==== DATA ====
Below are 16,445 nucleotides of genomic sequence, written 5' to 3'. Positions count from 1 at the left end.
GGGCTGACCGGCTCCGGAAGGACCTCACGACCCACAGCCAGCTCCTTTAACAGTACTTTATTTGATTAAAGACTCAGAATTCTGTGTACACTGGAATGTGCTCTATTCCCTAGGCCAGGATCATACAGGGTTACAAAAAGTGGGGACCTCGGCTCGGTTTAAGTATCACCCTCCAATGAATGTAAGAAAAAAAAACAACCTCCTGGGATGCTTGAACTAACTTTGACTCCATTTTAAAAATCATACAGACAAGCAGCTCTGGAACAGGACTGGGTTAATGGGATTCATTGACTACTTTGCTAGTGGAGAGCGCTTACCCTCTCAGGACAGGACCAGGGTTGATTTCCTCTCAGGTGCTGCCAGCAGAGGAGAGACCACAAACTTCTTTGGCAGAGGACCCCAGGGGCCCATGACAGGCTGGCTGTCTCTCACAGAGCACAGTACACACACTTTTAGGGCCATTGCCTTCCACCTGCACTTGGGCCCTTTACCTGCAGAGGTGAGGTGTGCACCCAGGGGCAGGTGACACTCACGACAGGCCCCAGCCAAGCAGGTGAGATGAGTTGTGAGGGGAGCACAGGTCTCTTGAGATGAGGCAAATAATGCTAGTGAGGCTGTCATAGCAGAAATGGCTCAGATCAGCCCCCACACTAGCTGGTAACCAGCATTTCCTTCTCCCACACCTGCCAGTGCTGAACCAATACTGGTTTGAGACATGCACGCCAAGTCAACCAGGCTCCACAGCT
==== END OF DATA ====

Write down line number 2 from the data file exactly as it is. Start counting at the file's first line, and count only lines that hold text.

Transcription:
GGGCTGACCGGCTCCGGAAGGACCTCACGACCCACAGCCAGCTCCTTTAACAGTACTTTATTTGATTAAAGACTCAGAATTCTGTGTACACTGGAATGTGCTCTATTCCCTAGGCCAGGATCATACAGGGTTACAAAAAGTGGGGACCTCGGCTCGGTTTAAGTATCACCCTCCAATGAATGTAAGAAAAAAAAACAACCTCCTGGGATGCTTGAACTAACTTTGACTCCATTTTAAAAATCATACAGACAAGCAGCTCTGGAACAGGACTGGGTTAATGGGATTCATTGACTACTTTGCTAGTGGAGAGCGCTTACCCTCTCAGGACAGGACCAGGGTTGATTTCCTCTCAGGTGCTGCCAGCAGAGGAGAGACCACAAACTTCTTTGGCAGAGGACCCCAGGGGCCCATGACAGGCTGGCTGTCTCTCACAGAGCACAGTACACACACTTTTAGGGCCATTGCCTTCCACCTGCACTTGGGCCCTTTACCTGCAGAGGTGAGGTGTGCACCCAGGGGCAGGTGACACTCACGACAGGCCCCAGCCAAGCAGGTGAGATGAGTTGTGAGGGGAGCACAGGTCTCTTGAGATGAGGCAAATAATGCTAGTGAGGCTGTCATAGCAGAAATGGCTCAGATCAGCCCCCACACTAGCTGGTAACCAGCATTTCCTTCTCCCACACCTGCCAGTGCTGAACCAATACTGGTTTGAGACATGCACGCCAAGTCAACCAGGCTCCACAGCT